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An Unforgettable Baptism in Taiwan

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In Tainan

Fr. Jonah Mourtos
November 18, 2009
Fragrance of Asia

This past Friday I went to Tainan, a large city of Taiwan. A Christian of ours urged me to go see a couple. The husband, around 42 years old, undergoes a kidney dialysis every week! The doctor told him he has no chance of living beyond ten years. This is the tenth year.

This Christian happened to meet them somewhere, and gave them the book The Way of a Pilgrim (it was translated by Catholics a while ago and recently republished). It should be noted that this couple were not Christians, and as the majority here they do not have a religion. In their younger years they went to the typical temples of idols as do all the Chinese. Slowly the book inspired them to start praying noetically, and this began to change them. The husband told me it gives him deep peace and calmness.

They had prepared a table for me in the office of their small company. I marvelled at their love. The wife had done everything in her power to bear the burdens of the office in order for her husband to peacefully do his work. They work together, you understand. They have two children.

They also bought a Holy Bible, but they didn’t know where to begin, so they started reading the Acts of the Apostles!

They deeply moved me. Naturally, they were willing for me to read a prayer for the sick, and I wore my epitracheli (stole). In fact, the husband makes sketches out of the stories of the Holy Bible and he explains them to his 2-3 employees during break time! See below the story of Job! I thought it very unbecoming to take pictures of them, but I was touched and took a photo of this one.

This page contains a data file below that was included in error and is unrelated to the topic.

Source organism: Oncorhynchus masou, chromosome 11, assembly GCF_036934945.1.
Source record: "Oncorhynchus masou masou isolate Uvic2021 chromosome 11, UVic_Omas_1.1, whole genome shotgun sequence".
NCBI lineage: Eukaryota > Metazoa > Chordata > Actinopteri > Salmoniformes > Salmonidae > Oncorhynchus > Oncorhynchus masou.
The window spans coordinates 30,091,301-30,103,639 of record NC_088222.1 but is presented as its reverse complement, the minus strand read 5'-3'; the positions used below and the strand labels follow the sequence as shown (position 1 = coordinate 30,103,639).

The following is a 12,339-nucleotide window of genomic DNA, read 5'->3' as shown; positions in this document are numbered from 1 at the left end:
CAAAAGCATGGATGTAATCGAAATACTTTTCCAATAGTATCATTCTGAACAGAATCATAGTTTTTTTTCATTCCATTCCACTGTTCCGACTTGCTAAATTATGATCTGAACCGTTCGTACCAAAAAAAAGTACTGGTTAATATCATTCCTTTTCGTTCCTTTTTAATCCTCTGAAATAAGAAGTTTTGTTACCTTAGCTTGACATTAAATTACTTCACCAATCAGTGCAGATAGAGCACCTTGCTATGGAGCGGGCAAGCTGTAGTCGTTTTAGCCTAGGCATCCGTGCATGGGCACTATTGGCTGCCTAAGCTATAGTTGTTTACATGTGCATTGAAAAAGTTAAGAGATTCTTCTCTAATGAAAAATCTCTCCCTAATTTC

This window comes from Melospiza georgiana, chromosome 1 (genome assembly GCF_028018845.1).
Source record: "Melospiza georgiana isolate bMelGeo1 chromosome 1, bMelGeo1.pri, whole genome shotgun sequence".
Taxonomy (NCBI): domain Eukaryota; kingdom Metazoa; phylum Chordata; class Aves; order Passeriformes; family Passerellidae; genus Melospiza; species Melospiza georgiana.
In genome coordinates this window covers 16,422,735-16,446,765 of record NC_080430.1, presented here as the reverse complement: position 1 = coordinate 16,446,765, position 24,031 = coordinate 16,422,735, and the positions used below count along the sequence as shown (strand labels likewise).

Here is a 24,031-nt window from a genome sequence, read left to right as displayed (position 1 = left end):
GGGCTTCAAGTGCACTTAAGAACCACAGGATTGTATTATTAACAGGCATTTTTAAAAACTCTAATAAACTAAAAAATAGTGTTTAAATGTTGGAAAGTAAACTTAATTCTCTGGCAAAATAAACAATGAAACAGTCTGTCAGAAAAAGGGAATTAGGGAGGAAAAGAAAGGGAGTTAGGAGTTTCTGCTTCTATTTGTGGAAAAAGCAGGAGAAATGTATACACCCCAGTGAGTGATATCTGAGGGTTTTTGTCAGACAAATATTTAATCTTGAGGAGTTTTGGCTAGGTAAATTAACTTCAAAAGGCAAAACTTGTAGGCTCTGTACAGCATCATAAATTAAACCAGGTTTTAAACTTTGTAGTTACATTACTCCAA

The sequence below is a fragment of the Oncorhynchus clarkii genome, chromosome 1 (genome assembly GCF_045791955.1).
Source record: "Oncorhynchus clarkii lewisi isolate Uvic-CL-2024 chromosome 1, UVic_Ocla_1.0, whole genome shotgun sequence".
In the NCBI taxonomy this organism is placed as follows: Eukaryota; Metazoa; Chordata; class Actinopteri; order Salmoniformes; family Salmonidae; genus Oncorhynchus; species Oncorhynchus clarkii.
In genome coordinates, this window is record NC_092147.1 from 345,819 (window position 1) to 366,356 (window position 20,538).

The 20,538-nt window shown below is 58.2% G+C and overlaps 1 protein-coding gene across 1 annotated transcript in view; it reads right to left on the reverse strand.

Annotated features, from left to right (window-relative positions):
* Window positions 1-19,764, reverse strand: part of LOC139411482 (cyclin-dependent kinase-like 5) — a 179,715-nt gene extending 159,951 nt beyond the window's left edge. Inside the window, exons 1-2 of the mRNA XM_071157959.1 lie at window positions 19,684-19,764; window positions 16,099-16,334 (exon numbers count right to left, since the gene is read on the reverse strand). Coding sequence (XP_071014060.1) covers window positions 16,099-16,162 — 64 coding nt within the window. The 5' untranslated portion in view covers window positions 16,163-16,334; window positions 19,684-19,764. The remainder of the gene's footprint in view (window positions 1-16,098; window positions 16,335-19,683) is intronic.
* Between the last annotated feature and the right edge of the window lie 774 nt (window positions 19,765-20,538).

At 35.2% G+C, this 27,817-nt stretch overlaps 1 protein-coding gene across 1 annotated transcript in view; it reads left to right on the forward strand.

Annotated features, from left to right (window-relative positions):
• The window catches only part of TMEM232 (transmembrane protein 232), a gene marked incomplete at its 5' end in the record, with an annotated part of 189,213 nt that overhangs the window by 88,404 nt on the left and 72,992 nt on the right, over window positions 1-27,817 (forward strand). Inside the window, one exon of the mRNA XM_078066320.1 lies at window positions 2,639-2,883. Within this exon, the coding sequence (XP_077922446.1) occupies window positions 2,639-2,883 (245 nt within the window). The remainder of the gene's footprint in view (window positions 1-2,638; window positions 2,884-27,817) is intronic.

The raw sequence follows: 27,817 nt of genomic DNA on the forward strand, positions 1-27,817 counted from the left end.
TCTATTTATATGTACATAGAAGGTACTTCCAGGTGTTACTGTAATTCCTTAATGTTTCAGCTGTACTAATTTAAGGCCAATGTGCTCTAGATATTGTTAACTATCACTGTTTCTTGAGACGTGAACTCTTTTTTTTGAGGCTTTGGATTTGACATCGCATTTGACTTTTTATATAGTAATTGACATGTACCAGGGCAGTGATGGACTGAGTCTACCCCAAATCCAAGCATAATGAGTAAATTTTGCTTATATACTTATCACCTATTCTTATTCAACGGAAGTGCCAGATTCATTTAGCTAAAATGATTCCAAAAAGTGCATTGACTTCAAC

I explained to them that God was not playing with the devil, making Job suffer without purpose, but the opposite, showing forth Job as a teacher of angels, men and even demons what it means to love God….

We spoke of noetic prayer. I told them that if they want me to come every one or two weeks to talk, to read from the book together, provided that they would pay me nothing, I would go completely for free, which is something unheard of here, as every pastor takes something. I told them on Saturdays, but the husband does his kidney dialysis then. I await their reply, and I ask that you pray for them, and for the health of the husband, and that at sometime they be baptized. I don’t even know their name. I await their reply and your prayers.


An Unforgettable Baptism

Fr. Jonah Mourtos
February 26, 2011
Fragrance of Asia

Yesterday, Friday, we went to Tainan to baptize a couple. I had written of them in an old post dated November 18, 2009.

A few months ago these blessed people invited me. They felt the need to become Orthodox! I asked them why. They told me they felt like they loved someone and they desire to marry Him. Now is the end of hesitations.

I taught them twice a week through Skype and I visited them often. (See, this is why I write so little as I have no time). In the end we decided for the baptism to take place on a Friday after their work.

They confessed, but I cried. They had no sins! Such rare people.

The husband does kidney dialysis twice a week for the past ten years. It was not possible for them to come to Taipei. Besides, one year ago when we met the doctor told them that the husband didn’t have any life left, but God gave it to Him.

They live by selling photovoltaics. See the photos. In the office reception room they have a Gospel book! How many companies do you know that do this?

We did everything together during the Divine Liturgy, as was the order in the ancient Church:

Dedication
Beginning of Liturgy
Entrance
Baptism-Chrismation
Wedding
Trisagion (“All who have been baptized…”)
Readings for a wedding and baptism
Great Entrance
Holy Communion
Dance of Isaiah around the small table which was the holy altar and holy communion, as in the ancient Church.

I was very moved and afraid because when I took the hand of the husband I felt the plastic tubes he had for veins…how would I do the triple circle procession? The same for the “All who have been baptized….”

Yet it happened and he felt better. Afterwards they had a dinner. The restaurant was called “Eureka” as you can see, but nobody knew why.

We missed the quick train. We returned to Taipei at four in the morning with the bus. Naturally, I will go very frequently to do a Liturgy.

Their names are:

Tien Hen (husband)
Li Tsin (wife)

Hat Tip, with many more pictures: Mystagogy

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Written by Stephen

March 5, 2011 at 11:39 am